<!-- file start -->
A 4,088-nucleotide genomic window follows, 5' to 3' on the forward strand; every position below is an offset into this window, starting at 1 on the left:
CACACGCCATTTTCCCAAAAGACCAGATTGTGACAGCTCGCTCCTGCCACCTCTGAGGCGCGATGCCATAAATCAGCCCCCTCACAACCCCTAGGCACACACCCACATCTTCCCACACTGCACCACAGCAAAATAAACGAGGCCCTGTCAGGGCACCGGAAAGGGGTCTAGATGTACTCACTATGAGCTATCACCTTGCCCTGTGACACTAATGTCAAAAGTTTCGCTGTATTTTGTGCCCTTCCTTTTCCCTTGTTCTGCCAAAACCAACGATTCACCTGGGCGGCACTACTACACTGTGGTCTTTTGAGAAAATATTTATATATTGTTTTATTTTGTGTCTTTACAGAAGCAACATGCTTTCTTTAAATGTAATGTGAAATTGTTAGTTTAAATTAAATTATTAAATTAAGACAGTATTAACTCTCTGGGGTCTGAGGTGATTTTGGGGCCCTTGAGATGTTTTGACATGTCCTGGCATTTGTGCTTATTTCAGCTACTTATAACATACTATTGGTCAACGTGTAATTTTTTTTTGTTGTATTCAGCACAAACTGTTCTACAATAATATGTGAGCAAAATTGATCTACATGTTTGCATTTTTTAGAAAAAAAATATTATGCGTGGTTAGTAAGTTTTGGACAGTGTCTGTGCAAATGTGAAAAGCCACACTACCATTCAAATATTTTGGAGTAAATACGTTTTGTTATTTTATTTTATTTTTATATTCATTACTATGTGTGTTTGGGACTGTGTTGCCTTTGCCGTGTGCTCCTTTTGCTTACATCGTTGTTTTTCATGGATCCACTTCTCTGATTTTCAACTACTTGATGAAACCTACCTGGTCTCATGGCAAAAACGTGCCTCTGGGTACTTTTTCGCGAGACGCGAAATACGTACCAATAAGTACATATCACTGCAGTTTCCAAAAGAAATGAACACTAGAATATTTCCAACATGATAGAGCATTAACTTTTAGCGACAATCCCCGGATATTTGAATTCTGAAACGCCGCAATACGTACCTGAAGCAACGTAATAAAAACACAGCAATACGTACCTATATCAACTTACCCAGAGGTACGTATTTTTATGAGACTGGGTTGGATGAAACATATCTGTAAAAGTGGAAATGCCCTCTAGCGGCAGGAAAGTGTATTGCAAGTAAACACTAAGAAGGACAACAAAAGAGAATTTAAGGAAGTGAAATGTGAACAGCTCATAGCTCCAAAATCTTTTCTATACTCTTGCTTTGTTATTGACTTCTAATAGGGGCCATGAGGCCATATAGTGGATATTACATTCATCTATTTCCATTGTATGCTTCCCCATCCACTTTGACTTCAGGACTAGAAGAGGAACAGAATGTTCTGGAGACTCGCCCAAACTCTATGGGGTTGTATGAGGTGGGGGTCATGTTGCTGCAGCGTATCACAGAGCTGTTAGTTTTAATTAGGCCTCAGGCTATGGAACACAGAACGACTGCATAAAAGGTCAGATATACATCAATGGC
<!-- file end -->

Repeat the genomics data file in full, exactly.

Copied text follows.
A 4,088-nucleotide genomic window follows, 5' to 3' on the forward strand; every position below is an offset into this window, starting at 1 on the left:
CACACGCCATTTTCCCAAAAGACCAGATTGTGACAGCTCGCTCCTGCCACCTCTGAGGCGCGATGCCATAAATCAGCCCCCTCACAACCCCTAGGCACACACCCACATCTTCCCACACTGCACCACAGCAAAATAAACGAGGCCCTGTCAGGGCACCGGAAAGGGGTCTAGATGTACTCACTATGAGCTATCACCTTGCCCTGTGACACTAATGTCAAAAGTTTCGCTGTATTTTGTGCCCTTCCTTTTCCCTTGTTCTGCCAAAACCAACGATTCACCTGGGCGGCACTACTACACTGTGGTCTTTTGAGAAAATATTTATATATTGTTTTATTTTGTGTCTTTACAGAAGCAACATGCTTTCTTTAAATGTAATGTGAAATTGTTAGTTTAAATTAAATTATTAAATTAAGACAGTATTAACTCTCTGGGGTCTGAGGTGATTTTGGGGCCCTTGAGATGTTTTGACATGTCCTGGCATTTGTGCTTATTTCAGCTACTTATAACATACTATTGGTCAACGTGTAATTTTTTTTTGTTGTATTCAGCACAAACTGTTCTACAATAATATGTGAGCAAAATTGATCTACATGTTTGCATTTTTTAGAAAAAAAATATTATGCGTGGTTAGTAAGTTTTGGACAGTGTCTGTGCAAATGTGAAAAGCCACACTACCATTCAAATATTTTGGAGTAAATACGTTTTGTTATTTTATTTTATTTTTATATTCATTACTATGTGTGTTTGGGACTGTGTTGCCTTTGCCGTGTGCTCCTTTTGCTTACATCGTTGTTTTTCATGGATCCACTTCTCTGATTTTCAACTACTTGATGAAACCTACCTGGTCTCATGGCAAAAACGTGCCTCTGGGTACTTTTTCGCGAGACGCGAAATACGTACCAATAAGTACATATCACTGCAGTTTCCAAAAGAAATGAACACTAGAATATTTCCAACATGATAGAGCATTAACTTTTAGCGACAATCCCCGGATATTTGAATTCTGAAACGCCGCAATACGTACCTGAAGCAACGTAATAAAAACACAGCAATACGTACCTATATCAACTTACCCAGAGGTACGTATTTTTATGAGACTGGGTTGGATGAAACATATCTGTAAAAGTGGAAATGCCCTCTAGCGGCAGGAAAGTGTATTGCAAGTAAACACTAAGAAGGACAACAAAAGAGAATTTAAGGAAGTGAAATGTGAACAGCTCATAGCTCCAAAATCTTTTCTATACTCTTGCTTTGTTATTGACTTCTAATAGGGGCCATGAGGCCATATAGTGGATATTACATTCATCTATTTCCATTGTATGCTTCCCCATCCACTTTGACTTCAGGACTAGAAGAGGAACAGAATGTTCTGGAGACTCGCCCAAACTCTATGGGGTTGTATGAGGTGGGGGTCATGTTGCTGCAGCGTATCACAGAGCTGTTAGTTTTAATTAGGCCTCAGGCTATGGAACACAGAACGACTGCATAAAAGGTCAGATATACATCAATGGC